Naturism and Judaism

by Pinhas Baraq


I want to stress here, that I am not a religious authority, and what I will bring here will be based on the written sources, and interpretations of the sages and maybe some personal interpretations too.
I will be very grateful for any annotation or elucidation people will send me, and I will be ready to change this article or add contributions.
Naturism as an idea is very new, therefore there is no explicit position in this question in the Jewish religion, as there is no position about Jazz music or - let us make many distinctions - even no any position toward the use of drugs.
For Judaism we have as sources The Torah (the first five books of the Old Testament), as the written law, the Prophets and the Writings (the other books of the Old testament), the Mishna (last edition in the year 200) and the Talmudim as the oral law (last edition around the year 500), and different Midrash editions as lectures of the sages.

The Old Testament

The Hebrew word for nudity is (erom), its root is (erva) and is known in many Semitic languages for example in Arabic ('ary) with the words ('aryan) "naked" and (uryiya) "nudism".

From this root we know in Hebrew ('erva) i.e. "pudenda" (of both sexes) in Bible translations generally translated literary with "nakedness".

After Adam and Eva ate from the tree in the midst of the garden we read in Gen. 3:7, "and the eyes of both were opened, and they knew that they were naked and they sewed fig leaves together, and made themselves loin clothes", we read further when the Lord asked Adam where art thou? (Gen 3:10)" I heard thy voice in the garden and I was afraid, because I was naked; and I hid myself".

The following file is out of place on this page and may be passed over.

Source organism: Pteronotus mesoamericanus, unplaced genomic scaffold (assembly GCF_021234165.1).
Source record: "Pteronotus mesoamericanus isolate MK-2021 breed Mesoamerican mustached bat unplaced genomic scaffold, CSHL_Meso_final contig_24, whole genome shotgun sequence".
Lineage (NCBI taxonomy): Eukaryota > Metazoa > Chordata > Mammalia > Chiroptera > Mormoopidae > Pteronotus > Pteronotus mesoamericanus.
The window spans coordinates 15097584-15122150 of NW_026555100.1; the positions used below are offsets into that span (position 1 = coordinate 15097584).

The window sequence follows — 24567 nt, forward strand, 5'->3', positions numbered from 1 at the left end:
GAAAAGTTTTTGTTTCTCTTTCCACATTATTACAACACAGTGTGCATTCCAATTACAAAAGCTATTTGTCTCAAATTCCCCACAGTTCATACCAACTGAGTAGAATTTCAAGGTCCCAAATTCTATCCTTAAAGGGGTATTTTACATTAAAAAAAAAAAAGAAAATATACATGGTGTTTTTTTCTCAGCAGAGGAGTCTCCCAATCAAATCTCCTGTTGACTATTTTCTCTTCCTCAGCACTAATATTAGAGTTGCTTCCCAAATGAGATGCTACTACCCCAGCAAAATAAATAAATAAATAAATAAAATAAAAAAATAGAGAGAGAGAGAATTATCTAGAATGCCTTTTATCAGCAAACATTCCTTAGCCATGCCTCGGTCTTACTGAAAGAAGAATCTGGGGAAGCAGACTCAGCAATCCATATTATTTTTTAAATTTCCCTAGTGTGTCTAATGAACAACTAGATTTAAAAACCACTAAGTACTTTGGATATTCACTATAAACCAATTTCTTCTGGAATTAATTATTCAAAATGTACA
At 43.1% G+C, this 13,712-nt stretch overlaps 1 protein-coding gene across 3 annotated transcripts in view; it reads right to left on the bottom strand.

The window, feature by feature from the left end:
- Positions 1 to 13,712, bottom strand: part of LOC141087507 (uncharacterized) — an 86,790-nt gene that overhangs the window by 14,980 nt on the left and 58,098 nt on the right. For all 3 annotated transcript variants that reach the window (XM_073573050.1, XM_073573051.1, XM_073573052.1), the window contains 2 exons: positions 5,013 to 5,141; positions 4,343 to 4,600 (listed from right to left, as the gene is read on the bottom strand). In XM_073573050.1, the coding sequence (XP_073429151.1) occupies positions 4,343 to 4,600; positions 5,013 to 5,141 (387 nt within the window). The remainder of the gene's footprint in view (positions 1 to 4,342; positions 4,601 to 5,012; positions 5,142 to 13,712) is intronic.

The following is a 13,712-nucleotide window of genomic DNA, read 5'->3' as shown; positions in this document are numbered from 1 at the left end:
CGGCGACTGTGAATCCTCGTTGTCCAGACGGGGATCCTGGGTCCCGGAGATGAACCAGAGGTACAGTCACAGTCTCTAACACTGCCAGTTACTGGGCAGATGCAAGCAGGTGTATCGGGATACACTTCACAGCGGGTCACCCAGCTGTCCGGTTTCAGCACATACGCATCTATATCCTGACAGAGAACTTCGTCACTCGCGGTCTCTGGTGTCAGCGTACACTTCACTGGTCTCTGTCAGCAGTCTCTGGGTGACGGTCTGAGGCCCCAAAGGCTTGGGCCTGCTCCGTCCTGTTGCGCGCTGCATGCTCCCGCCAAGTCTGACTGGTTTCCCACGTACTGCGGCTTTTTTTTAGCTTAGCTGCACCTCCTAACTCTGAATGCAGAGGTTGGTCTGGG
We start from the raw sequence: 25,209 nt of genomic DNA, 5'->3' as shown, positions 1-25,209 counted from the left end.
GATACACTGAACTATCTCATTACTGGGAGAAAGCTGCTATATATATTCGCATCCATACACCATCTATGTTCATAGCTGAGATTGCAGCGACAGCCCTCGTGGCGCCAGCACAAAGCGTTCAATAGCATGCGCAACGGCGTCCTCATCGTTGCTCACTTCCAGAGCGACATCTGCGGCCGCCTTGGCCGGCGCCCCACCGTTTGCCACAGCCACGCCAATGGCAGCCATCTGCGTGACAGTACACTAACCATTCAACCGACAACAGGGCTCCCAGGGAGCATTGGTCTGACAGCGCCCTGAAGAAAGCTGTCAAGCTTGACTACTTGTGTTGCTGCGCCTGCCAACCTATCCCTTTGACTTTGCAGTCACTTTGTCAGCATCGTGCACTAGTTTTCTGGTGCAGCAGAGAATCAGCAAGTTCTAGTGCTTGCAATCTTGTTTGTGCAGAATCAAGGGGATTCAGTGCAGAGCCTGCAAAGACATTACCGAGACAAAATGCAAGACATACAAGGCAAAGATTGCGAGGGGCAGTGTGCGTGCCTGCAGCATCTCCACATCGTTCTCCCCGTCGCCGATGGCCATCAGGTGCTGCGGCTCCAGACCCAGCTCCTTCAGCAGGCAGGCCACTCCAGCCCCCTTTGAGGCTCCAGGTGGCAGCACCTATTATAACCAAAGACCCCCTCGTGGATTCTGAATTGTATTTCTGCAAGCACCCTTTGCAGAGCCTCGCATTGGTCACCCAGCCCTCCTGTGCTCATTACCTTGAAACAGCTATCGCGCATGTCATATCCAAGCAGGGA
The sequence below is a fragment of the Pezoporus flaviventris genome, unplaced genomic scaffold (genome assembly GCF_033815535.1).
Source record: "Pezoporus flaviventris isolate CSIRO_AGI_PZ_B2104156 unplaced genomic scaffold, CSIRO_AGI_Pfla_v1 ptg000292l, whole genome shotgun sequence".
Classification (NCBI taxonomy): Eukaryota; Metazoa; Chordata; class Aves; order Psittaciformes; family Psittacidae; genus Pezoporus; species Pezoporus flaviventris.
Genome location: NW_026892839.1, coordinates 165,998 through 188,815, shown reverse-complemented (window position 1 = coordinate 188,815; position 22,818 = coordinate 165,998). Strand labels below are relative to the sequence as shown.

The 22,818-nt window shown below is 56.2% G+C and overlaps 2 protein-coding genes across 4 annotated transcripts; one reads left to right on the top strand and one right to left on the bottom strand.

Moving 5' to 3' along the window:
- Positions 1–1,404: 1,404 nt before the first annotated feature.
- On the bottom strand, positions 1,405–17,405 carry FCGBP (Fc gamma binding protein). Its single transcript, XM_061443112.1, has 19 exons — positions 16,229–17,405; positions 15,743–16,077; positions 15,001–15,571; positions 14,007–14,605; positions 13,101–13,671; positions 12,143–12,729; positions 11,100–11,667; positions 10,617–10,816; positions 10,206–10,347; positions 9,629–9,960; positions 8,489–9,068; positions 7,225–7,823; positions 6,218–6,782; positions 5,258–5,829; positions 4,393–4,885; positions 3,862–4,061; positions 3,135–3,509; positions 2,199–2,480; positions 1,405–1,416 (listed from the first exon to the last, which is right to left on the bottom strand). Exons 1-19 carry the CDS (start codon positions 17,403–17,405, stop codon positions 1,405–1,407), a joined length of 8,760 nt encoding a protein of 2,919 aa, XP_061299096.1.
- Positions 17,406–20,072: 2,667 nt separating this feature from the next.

After the explanation who finally was guilty for the crime of eating from the forbidden fruit, we read (Gen. 3:21) "For the man also and for his wife did the Lord God make coats of skins, and clothed them".

This does not sound naturistic, but the question is how we explain this story, my personal opinion is that in this verses there is no any prohibition of nudity and I did not find such in the comments on this verses, but maybe we can find here an explanation why people where ashamed to be naked and clothed them selves.
The main question is how we must treat the Biblical stories, as historical facts or maybe literary stories that explain some human behaviors?
For example the story of the tower of Babel, (Gen. 11:9) "Therefore is the name of it called Babel; because the Lord did there (balal) confound the language of all the earth". Is this a historical fact, or maybe more an explanation why there are so many languages in the world?